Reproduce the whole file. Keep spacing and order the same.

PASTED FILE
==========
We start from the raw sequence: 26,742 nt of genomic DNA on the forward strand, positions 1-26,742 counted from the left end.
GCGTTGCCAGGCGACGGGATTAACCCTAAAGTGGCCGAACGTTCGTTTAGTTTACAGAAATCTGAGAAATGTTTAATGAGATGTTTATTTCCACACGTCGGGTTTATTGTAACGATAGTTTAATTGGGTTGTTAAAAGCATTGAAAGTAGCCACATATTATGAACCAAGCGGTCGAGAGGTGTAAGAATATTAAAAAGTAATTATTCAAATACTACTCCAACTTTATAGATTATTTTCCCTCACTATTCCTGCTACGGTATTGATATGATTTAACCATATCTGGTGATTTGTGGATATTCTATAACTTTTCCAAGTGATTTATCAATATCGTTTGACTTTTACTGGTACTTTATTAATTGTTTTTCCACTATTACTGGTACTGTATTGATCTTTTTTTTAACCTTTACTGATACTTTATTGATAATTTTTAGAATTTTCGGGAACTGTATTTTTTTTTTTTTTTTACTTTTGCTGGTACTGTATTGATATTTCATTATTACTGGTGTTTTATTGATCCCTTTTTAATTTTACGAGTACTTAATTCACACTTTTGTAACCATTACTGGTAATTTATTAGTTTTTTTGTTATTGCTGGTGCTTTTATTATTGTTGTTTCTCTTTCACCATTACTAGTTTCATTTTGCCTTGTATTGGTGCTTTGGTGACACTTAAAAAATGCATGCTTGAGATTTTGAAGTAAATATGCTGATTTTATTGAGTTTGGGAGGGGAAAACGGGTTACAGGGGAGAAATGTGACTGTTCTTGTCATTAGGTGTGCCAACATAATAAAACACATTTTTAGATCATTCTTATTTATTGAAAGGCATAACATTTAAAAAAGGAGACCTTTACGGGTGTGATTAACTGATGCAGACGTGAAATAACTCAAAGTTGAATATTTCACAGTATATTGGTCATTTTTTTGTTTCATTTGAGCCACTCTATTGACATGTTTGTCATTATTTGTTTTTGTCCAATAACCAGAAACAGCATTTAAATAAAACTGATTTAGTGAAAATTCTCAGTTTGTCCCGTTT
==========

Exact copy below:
We start from the raw sequence: 26,742 nt of genomic DNA on the forward strand, positions 1-26,742 counted from the left end.
GCGTTGCCAGGCGACGGGATTAACCCTAAAGTGGCCGAACGTTCGTTTAGTTTACAGAAATCTGAGAAATGTTTAATGAGATGTTTATTTCCACACGTCGGGTTTATTGTAACGATAGTTTAATTGGGTTGTTAAAAGCATTGAAAGTAGCCACATATTATGAACCAAGCGGTCGAGAGGTGTAAGAATATTAAAAAGTAATTATTCAAATACTACTCCAACTTTATAGATTATTTTCCCTCACTATTCCTGCTACGGTATTGATATGATTTAACCATATCTGGTGATTTGTGGATATTCTATAACTTTTCCAAGTGATTTATCAATATCGTTTGACTTTTACTGGTACTTTATTAATTGTTTTTCCACTATTACTGGTACTGTATTGATCTTTTTTTTAACCTTTACTGATACTTTATTGATAATTTTTAGAATTTTCGGGAACTGTATTTTTTTTTTTTTTTTACTTTTGCTGGTACTGTATTGATATTTCATTATTACTGGTGTTTTATTGATCCCTTTTTAATTTTACGAGTACTTAATTCACACTTTTGTAACCATTACTGGTAATTTATTAGTTTTTTTGTTATTGCTGGTGCTTTTATTATTGTTGTTTCTCTTTCACCATTACTAGTTTCATTTTGCCTTGTATTGGTGCTTTGGTGACACTTAAAAAATGCATGCTTGAGATTTTGAAGTAAATATGCTGATTTTATTGAGTTTGGGAGGGGAAAACGGGTTACAGGGGAGAAATGTGACTGTTCTTGTCATTAGGTGTGCCAACATAATAAAACACATTTTTAGATCATTCTTATTTATTGAAAGGCATAACATTTAAAAAAGGAGACCTTTACGGGTGTGATTAACTGATGCAGACGTGAAATAACTCAAAGTTGAATATTTCACAGTATATTGGTCATTTTTTTGTTTCATTTGAGCCACTCTATTGACATGTTTGTCATTATTTGTTTTTGTCCAATAACCAGAAACAGCATTTAAATAAAACTGATTTAGTGAAAATTCTCAGTTTGTCCCGTTT